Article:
Living in New Zealand, a place where there are more cows than humans, is an excellent opportunity to start a new hobby. With vast tracts of land that are great for horticulture, backyard gardening is one of the many famous pastimes in the country. However, there is also apiculture or beekeeping that can give purpose to those large empty lots. Let this article serve as your guide into your new hobby of beekeeping.
Personal Entertainment and Livelihood
You may have seen some individuals in bee suits surrounded by a buzzing cloud of bees, and then, told yourself either that it was a scary and difficult thing to do or that it was a cool and refreshing job. Well, both are actually true. Now, you may ask why, and there are two answers. The first one is fulfilment while the second one is the livelihood.
Just like backyard gardening and other home hobbies, beekeeping is a highly challenging yet fulfiling pastime. Many people are very entertained in maintaining bees and their colonies. Apart from being personally treated, the social lives of beekeepers are very active and robust. Beekeepers frequently gather at their local clubs to exchange ideas and socialise. Most feel fulfiled too, knowing that they are able to help the environment, as bees primarily assist in the process of pollination.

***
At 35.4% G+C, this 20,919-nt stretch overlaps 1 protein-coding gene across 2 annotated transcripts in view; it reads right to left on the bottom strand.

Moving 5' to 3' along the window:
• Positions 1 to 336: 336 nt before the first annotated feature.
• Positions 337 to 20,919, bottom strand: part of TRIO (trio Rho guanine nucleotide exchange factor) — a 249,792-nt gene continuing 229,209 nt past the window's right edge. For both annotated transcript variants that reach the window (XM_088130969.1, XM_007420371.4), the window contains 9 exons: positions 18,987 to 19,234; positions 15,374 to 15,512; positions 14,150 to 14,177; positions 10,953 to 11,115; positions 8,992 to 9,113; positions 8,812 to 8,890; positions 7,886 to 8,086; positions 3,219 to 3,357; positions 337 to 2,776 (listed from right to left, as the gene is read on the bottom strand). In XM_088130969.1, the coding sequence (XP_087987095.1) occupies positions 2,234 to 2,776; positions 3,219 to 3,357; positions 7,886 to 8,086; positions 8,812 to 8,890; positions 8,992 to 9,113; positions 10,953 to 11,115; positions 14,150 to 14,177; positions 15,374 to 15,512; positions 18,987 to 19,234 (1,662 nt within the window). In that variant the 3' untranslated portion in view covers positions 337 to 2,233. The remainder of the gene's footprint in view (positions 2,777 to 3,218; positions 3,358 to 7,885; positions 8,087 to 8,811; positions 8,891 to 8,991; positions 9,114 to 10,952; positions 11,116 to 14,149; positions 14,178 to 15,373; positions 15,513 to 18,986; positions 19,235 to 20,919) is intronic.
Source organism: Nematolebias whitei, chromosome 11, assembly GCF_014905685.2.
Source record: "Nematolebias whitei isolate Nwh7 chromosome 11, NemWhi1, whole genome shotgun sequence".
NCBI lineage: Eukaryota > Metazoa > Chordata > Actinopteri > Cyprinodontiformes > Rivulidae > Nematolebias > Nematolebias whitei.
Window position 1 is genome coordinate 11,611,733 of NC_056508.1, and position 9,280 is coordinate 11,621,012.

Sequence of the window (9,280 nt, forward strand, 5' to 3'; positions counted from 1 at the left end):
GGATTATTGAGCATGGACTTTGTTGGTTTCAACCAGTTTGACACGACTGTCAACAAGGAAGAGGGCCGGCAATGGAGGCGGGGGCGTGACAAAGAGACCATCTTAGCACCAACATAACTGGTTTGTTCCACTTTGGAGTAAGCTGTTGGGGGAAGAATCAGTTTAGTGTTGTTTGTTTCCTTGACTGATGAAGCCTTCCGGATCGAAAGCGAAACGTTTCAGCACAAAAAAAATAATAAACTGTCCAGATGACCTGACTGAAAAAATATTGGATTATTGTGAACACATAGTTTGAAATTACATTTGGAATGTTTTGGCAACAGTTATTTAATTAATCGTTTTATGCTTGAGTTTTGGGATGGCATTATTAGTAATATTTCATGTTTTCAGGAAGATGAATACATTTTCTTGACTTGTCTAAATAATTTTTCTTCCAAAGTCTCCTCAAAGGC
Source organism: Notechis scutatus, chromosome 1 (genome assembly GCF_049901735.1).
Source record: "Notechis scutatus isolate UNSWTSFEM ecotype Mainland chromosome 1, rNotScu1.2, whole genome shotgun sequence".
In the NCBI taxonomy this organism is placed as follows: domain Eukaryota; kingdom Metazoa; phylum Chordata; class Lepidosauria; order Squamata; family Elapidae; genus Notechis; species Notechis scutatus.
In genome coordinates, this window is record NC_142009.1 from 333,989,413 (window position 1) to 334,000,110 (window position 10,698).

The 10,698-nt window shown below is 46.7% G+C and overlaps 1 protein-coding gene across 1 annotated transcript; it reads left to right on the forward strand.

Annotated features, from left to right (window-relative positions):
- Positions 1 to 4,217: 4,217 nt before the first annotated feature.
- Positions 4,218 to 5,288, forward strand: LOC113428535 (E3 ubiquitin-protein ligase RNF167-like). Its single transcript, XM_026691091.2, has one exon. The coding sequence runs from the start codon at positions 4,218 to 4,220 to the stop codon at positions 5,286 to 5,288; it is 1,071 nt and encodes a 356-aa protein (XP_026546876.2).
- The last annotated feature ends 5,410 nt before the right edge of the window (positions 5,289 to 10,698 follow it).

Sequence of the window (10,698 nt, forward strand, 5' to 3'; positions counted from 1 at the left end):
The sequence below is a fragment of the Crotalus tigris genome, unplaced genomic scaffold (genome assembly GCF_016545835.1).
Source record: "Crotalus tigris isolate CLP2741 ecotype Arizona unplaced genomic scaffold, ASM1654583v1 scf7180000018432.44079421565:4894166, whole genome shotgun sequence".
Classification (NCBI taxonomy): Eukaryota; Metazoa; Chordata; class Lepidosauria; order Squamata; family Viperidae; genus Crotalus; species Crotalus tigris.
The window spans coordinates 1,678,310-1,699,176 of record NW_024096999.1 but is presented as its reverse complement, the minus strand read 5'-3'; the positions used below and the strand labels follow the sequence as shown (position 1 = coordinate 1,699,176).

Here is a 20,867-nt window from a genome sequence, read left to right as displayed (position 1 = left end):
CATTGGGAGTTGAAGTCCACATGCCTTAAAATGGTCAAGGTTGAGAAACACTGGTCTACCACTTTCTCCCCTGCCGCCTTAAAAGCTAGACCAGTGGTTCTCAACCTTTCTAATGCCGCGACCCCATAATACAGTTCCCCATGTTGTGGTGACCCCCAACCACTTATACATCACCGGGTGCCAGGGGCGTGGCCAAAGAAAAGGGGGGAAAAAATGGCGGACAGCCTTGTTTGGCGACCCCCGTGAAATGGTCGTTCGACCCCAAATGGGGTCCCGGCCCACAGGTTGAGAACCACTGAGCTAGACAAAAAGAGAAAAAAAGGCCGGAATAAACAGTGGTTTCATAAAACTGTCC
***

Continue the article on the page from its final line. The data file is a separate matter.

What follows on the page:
Besides the personal fulfilment and enjoyment of beekeeping, many people also earn through their bees. It has been reported that the continuous increase in the number of commercial beekeepers has put small-time bee owners at a disadvantage, including causing low selling prices for honey. Still, the number of pros outweigh the cons. So now, we proceed on how to become a beekeeper.
Becoming a Beekeeper
Despite being a fun hobby that can earn you money in the long run, beekeeping is regulated by the government. There are specific rules and regulations that you must observe and requirements that you must meet before proceeding. These include the following:
- Must be registered through the ‘Management Agency’ as well as their apiaries
- Must buy bees only through other registered beekeepers
- Must have the essential beekeeping equipment including professional bee suits, hive tools, and smokers
- Must not use secondhand beekeeping equipment
- Must not import bees as well as bee products, such as honey and beeswax
- Must abide by any local council regulations
Moreover, beekeepers should take note that bees should be contained in moveable frame hives in case of inspection. These hives must also be where the bees can easily access pollen, water, and nectar.
So, that is how easy to become a beekeeper. You should only observe and strictly adhere to the policies mentioned above to prevent any legal complications or the spread of bee diseases.
For more tips and other helpful tools for your beekeeping journey, the Apiculture New Zealand has a code of conduct for beekeepers to ensure and maintain good relations with other beekeepers. They also have a more comprehensive guide on how to take care of your bees. Now, go on and try beekeeping now.